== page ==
Wednesday, January 21, 2009



My Nastya. What a beautiful child! I love her dearly, and feel that we have bonded extremely well, actually. Overall she gives me very little "trouble". I can't count the number of sweet little "love notes" she has written me, or the impulsive hugs, or the sweet kisses I get on a daily basis.

However, one must never go into parenthood expecting love. That goes double [triple?] for adoptive parenthood!

You can only expect TO love. And, to suffer, and to be humbled, and to relinquish "self". Wow! What a spiritual discipline!!

Yesterday I had a wonderful taste of the chastening end of things.

We had our annual foster care licensing meeting. (Now, this is somewhat humbling in and of a virtual stranger comes into your home to inspect it - and critique your homelife, for all intents and purposes.) It is like a mini-homestudy. I resent having to fiddle around and "fix" some things. For example, so foster parents won't kill babies in their care, there is a regulation about how hot your hot water can be. I don't recall the temperature; I only know that we found it is not hot enough to allow even two family members to take showers or baths. Therefore, my "check-list" for the visit involves crawling around on the basement floor lowering the temperature of our hot water. I don't ordinarily aim to deceive, but we just can't live like that day in and day out. If I actually did foster care for a small child, I would think differently, obviously. But all of my crew are more than capable of adjusting their bath water (and complaining loudly about insufficient hot water!!)

We also had to change the beds around this time. That bothered me more, as it rather involved the children in deceit. But however reasonable things might seem to me, regulations are regulations. Anastasia's little half-bed in my room is not acceptable. Children may not sleep in their parents' rooms. I really don't understand this one; families around the world sleep with the entire family in one room! However, in modern-day America this is not considered "OK". [Good thing I am not an actual proponent of the "family bed" - that would bring everything to a stand-still!] But first Lydia, and then Anastasia have felt safe and secure in that little bed in the corner of our big bedroom. However, for the licensing inspection we had to shift it all around so that Anastasia had a room of her own. Meaning Ilya, who never sleeps, was put in with poor Sergei who relishes a good night's sleep (which he didn't get last night).

Anyway....back to our attention-seeker. I am sitting at the table talking with the social worker, when Nastya comes in, marches up to her and asks, "Can you get me a different family?" By the grace of God, she did not go on to relate manufactured events that might really cause problems, but rather focused on her more honest complaints, which obviously just amused the SW. "Zhenya always annoys me; he messed up my bed! I should not have to live like this!" and, "The boys get to play on the computer, and they won't let me play and mama won't do anything about it!" "I want a different family where I get more clothes! See! these pants are too short and I don't have anything else to wear to ice-skating!" Well, yes; it was funny in some respects. But I didn't find it all that funny in light of my previous experiences. Also, it just struck me that I don't enjoy having someone looking over my shoulder like this. I don't like my children getting the idea that our family would or could ever be altered. That is one downside of Maxim being with us. The concept of disruption came into their innocent little heads. It shouldn't be in her mental vocabulary any more than it should be for any biological child.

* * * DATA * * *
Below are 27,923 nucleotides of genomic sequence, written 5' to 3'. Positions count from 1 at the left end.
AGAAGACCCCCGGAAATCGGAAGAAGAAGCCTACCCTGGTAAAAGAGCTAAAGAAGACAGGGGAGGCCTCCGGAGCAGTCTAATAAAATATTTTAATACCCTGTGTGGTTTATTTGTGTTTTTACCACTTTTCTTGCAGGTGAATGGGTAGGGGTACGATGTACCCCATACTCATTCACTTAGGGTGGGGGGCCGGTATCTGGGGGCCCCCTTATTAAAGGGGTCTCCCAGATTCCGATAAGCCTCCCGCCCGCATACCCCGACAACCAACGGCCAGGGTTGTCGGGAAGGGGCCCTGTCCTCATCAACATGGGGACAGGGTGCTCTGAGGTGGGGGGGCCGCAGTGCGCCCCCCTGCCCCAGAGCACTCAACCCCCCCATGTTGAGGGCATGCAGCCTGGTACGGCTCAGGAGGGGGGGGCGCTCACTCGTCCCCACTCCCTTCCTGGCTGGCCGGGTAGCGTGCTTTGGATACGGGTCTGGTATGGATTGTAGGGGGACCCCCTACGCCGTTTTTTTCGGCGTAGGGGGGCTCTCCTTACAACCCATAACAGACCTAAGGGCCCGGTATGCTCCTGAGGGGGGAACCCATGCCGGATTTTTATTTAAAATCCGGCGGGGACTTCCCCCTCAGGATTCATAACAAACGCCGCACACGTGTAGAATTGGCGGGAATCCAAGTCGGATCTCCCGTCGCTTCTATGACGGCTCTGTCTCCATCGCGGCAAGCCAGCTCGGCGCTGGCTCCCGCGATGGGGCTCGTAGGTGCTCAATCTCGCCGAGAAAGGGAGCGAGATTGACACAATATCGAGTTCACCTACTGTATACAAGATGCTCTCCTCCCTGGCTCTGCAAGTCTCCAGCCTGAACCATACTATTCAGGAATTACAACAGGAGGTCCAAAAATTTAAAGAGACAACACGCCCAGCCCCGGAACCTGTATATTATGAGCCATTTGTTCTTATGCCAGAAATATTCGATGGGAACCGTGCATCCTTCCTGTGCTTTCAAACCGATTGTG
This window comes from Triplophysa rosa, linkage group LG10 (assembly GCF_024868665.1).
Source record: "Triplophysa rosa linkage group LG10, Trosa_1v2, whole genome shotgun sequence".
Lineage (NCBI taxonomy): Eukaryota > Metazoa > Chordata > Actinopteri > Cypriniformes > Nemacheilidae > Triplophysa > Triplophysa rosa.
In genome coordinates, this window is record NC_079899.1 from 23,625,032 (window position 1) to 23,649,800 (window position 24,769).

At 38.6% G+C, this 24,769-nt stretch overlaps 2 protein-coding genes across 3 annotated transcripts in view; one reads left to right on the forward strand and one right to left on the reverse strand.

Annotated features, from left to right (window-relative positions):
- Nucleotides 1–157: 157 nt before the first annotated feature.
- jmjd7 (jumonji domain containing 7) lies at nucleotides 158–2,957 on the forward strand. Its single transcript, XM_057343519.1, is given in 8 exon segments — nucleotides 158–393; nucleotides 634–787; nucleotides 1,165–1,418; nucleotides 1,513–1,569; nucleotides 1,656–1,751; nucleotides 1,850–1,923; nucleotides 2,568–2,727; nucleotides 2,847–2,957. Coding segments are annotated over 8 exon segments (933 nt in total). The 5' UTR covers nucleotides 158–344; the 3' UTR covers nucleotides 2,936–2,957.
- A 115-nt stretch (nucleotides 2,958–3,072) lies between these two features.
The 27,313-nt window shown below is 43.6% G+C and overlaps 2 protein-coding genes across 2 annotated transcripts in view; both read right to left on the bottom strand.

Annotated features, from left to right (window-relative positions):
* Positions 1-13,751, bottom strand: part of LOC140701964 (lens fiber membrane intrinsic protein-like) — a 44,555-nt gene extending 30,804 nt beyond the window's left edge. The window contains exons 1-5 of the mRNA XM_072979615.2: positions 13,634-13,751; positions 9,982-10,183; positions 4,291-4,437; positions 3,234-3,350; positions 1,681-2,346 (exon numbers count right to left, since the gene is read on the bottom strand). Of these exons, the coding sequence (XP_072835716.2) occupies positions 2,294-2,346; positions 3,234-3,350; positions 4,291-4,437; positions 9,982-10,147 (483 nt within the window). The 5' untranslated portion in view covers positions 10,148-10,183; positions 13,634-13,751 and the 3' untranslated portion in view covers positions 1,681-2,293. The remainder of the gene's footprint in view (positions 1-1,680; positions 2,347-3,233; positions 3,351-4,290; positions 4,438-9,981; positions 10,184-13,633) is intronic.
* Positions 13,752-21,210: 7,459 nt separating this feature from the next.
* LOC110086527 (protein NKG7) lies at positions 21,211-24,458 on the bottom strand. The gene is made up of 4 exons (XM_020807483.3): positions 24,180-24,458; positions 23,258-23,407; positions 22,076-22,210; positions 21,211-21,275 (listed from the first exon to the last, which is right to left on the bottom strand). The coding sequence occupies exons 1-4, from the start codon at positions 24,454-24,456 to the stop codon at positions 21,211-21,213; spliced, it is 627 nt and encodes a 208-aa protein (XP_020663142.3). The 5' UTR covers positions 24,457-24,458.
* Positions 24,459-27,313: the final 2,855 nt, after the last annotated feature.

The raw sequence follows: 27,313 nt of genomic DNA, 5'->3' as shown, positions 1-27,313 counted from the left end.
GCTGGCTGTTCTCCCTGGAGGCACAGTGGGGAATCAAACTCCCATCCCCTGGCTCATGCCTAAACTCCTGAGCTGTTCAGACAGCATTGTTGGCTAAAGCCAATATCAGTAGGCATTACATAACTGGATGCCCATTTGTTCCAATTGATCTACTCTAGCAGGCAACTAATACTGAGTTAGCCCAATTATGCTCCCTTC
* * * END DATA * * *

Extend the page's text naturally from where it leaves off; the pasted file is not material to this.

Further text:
I had to explain to our "worker" in intimate detail exactly why Craig is working in Korea, and that our marriage is strong. I had to go into detail about my own job, about jobs he has had, about how he obtained the job in Korea, about how he felt about leaving. Frankly, this didn't strike me as their business!! I have an acquaintance at church, a single woman, who has five foster children! Did she have to go into detail about why she never married? It felt so intrusive. Plus, I was "cited" for not alerting the agency "withing five working days" of our "change in household make-up". I simply got a "warning" when we adopted Ilya - and failed to tell this woman I see once a year about it.

Of course I do understand their "rules". So many foster parents are not quite what they are hoping for (as I noticed during the training). They don't want someone's drug-dealing uncle, newly release from jail, popping in to a home. I get it; I just don't like it. Particularly, I am exasperated by the fact that each element of DHS seems to be its own entity. Our caseworkers in two parts of the state discussed with us Craig's and Lydia's plans to move out. So, pardon me if I forgot to also tell the licensing office! I'm just not a good foster parent in this way. I can include Maxim in our home, and treat him as my own. I am not good as treating him as "state property". I cannot regard foster parenting as a "job". So I tend to forget those aspects of it.

Well....I lived through it for another year. Only - I have to go get fingerprinted! This is nearly a laugh-out-loud, side-holding bit of information. I have surely been fingerprinted more than any living non-criminal person! Here's a run-down:

  • fingerprinted by county police deputy to host Sergei
  • fingerprinted by INS to adopt Sergei
  • fingerprinted by Lansing police to adopt Sergei
  • fingerprinted by Lansing police second time to adopt Sergei (adding my "alias", i.e. my first name which I've never used for anything, ever)
  • fingerprinted by East Lansing police for Diocese of Lansing
  • fingerprinted by State Police for Diocese of Lansing (requirements changed)
  • fingerprinted by my colleage and fingerprints sent somewhere for Diocese of Lansing (requirement changed again)
  • fingerprinted by INS to adopt Anastasia
  • fingerprinted by Lansing police to adopt Anastasia
  • fingerprinted by private entity for Diocese of Lansing
  • fingerprinted by Ingham Int. School System
  • fingerprinted by Lansing police to adopt Ilya
  • fingerprinted by INS to adopt Ilya

Enough already??? No!!! I have to return to the same place where I was last fingerprinted for the Diocese to be fingerprinted again for the DHS. And this place is on the farthest end of town, and only open during working hours. Good, eh?